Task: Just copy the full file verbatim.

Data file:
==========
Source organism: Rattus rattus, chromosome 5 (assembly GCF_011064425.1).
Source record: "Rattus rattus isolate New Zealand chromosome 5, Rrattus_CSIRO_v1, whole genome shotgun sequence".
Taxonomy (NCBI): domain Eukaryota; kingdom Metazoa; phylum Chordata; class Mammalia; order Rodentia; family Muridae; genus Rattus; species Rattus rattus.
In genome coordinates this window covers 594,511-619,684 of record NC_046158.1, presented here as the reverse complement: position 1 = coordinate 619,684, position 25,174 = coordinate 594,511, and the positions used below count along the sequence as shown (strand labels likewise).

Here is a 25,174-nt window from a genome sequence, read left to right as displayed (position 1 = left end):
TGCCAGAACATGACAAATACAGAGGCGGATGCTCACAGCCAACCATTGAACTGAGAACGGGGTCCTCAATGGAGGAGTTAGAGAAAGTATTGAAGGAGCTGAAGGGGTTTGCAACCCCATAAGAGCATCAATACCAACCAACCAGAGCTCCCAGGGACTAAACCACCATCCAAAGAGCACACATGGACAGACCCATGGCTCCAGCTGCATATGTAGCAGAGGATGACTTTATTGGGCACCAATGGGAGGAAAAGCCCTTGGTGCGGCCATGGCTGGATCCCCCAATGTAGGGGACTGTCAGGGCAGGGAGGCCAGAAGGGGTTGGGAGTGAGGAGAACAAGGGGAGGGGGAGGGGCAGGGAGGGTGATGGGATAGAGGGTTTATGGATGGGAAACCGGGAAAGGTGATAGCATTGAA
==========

Source organism: Rattus rattus, chromosome 5 (assembly GCF_011064425.1).
Source record: "Rattus rattus isolate New Zealand chromosome 5, Rrattus_CSIRO_v1, whole genome shotgun sequence".
Taxonomy (NCBI): domain Eukaryota; kingdom Metazoa; phylum Chordata; class Mammalia; order Rodentia; family Muridae; genus Rattus; species Rattus rattus.
In genome coordinates this window covers 594,511-619,684 of record NC_046158.1, presented here as the reverse complement: position 1 = coordinate 619,684, position 25,174 = coordinate 594,511, and the positions used below count along the sequence as shown (strand labels likewise).

Here is a 25,174-nt window from a genome sequence, read left to right as displayed (position 1 = left end):
TGCCAGAACATGACAAATACAGAGGCGGATGCTCACAGCCAACCATTGAACTGAGAACGGGGTCCTCAATGGAGGAGTTAGAGAAAGTATTGAAGGAGCTGAAGGGGTTTGCAACCCCATAAGAGCATCAATACCAACCAACCAGAGCTCCCAGGGACTAAACCACCATCCAAAGAGCACACATGGACAGACCCATGGCTCCAGCTGCATATGTAGCAGAGGATGACTTTATTGGGCACCAATGGGAGGAAAAGCCCTTGGTGCGGCCATGGCTGGATCCCCCAATGTAGGGGACTGTCAGGGCAGGGAGGCCAGAAGGGGTTGGGAGTGAGGAGAACAAGGGGAGGGGGAGGGGCAGGGAGGGTGATGGGATAGAGGGTTTATGGATGGGAAACCGGGAAAGGTGATAGCATTGAA